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Dangerous dogs

Any animal can become dangerous in the wrong hands. It’s important for owners to ensure their dog positively socialises with people and other animals from a young age, as well as being trained and kept safe.

Any breed of dog can be considered dangerous if not kept under control and any signs of aggressive behaviour could make someone feel unsafe.

It’s against the law to let a dog be dangerously out of control anywhere, including;

  • public places
  • private places e.g. a neighbour’s house or garden
  • owners homes.

A dog will be considered as dangerously out of control if it injures someone or another animal or makes a person feel worried that it may injure them.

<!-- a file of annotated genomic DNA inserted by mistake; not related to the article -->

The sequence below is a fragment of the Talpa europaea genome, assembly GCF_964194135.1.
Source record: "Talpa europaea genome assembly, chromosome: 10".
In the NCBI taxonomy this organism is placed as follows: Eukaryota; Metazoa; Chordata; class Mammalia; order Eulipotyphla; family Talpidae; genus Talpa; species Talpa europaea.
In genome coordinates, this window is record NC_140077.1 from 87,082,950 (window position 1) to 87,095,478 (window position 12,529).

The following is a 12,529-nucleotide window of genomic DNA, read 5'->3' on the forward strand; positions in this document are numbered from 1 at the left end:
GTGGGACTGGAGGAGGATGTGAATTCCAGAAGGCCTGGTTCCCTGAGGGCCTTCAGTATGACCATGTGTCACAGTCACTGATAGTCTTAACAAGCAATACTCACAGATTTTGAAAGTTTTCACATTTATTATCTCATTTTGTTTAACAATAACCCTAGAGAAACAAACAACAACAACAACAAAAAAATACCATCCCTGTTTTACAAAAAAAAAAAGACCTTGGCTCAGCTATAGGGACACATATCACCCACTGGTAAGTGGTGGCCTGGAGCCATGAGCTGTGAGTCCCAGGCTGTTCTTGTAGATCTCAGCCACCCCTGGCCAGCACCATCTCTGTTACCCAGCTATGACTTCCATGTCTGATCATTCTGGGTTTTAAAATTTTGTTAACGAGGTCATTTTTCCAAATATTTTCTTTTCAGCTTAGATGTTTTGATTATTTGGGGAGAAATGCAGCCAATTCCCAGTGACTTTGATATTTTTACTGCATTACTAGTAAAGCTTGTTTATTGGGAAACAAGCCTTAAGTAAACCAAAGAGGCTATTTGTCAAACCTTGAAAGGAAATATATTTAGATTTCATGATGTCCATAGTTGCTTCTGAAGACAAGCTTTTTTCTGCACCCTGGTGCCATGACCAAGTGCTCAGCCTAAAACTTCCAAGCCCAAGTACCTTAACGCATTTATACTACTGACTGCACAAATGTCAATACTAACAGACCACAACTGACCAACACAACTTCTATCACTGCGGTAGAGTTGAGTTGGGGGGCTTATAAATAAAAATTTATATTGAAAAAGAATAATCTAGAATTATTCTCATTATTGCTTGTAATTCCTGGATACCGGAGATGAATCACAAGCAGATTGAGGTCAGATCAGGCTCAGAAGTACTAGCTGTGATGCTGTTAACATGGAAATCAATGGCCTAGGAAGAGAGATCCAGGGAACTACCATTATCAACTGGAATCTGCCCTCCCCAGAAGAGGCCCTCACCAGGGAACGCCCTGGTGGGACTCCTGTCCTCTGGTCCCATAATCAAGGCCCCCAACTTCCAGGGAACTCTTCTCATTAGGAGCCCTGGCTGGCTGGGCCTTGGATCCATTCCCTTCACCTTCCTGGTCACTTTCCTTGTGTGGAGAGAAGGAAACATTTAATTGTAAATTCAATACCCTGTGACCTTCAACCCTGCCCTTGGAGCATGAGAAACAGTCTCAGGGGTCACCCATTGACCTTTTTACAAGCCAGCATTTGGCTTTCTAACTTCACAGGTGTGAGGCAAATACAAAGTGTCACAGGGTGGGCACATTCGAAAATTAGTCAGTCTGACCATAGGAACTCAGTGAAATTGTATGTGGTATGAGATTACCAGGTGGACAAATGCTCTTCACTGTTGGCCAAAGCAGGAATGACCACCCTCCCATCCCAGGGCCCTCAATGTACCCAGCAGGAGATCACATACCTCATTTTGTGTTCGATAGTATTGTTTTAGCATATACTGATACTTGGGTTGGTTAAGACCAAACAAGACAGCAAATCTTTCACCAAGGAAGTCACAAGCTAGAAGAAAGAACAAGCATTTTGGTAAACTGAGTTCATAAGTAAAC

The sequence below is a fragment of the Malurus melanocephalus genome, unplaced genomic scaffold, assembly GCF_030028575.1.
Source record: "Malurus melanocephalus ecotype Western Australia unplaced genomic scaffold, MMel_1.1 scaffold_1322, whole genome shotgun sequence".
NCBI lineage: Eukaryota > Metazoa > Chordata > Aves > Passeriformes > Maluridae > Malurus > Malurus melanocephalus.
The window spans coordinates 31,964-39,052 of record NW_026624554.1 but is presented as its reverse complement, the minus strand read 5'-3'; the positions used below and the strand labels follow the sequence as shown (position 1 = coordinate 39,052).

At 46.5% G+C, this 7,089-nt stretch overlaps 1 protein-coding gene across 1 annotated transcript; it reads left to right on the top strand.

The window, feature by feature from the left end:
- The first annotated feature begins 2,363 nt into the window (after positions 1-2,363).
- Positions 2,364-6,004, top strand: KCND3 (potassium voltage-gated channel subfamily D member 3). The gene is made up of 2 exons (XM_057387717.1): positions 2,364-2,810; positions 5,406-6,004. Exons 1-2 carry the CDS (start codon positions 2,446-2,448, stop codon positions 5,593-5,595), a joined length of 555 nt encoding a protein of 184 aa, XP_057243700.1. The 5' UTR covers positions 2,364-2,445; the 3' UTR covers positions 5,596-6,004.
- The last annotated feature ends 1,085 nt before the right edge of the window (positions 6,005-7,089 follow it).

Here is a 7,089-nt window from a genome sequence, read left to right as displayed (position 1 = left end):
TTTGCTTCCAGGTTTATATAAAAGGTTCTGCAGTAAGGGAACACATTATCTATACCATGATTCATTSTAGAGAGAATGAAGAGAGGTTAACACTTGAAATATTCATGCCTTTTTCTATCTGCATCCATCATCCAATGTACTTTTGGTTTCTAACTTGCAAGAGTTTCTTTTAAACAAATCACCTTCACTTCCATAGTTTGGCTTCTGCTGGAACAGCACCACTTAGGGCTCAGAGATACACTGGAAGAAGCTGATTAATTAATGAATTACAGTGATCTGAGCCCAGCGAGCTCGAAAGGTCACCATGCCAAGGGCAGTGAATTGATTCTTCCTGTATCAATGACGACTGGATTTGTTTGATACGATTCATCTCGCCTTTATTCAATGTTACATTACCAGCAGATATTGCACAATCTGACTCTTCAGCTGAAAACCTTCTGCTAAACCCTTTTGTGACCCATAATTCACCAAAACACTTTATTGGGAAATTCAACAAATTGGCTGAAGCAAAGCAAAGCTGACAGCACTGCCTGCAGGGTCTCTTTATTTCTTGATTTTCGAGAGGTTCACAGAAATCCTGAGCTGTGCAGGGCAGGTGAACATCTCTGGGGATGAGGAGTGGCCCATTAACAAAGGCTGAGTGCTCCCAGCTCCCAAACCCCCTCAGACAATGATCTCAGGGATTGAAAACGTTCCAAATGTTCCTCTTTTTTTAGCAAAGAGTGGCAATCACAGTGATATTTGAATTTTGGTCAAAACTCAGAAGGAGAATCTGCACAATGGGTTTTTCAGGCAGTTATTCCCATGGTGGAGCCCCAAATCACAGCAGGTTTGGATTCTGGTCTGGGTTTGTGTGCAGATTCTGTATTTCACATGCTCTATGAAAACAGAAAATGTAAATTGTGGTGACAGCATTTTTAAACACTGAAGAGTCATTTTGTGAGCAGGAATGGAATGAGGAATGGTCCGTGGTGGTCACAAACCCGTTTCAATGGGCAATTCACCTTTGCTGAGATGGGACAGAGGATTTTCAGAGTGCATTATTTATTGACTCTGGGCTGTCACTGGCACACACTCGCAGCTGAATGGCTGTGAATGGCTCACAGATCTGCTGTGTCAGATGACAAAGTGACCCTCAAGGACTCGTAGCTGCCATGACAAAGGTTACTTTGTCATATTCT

To find out what the penalties are for owning a dangerous dog, visit GOV.UK.

Banned dogs

Some dog breeds are banned in the UK. If you own a banned dog, the police or local council dog warden can take it away and keep it, even if it isn’t acting dangerously and there hasn’t been a complaint.

A dog expert will then judge what type of dog you have and whether it could be a danger to the public. After this, your dog will either be given back to you or kept in kennels whilst the police or council apply to a court to make a decision.

More information about dangerous or banned dogs is available on GOV.UK or you may wish to visit section three of the Dangerous Dogs Act 1991.

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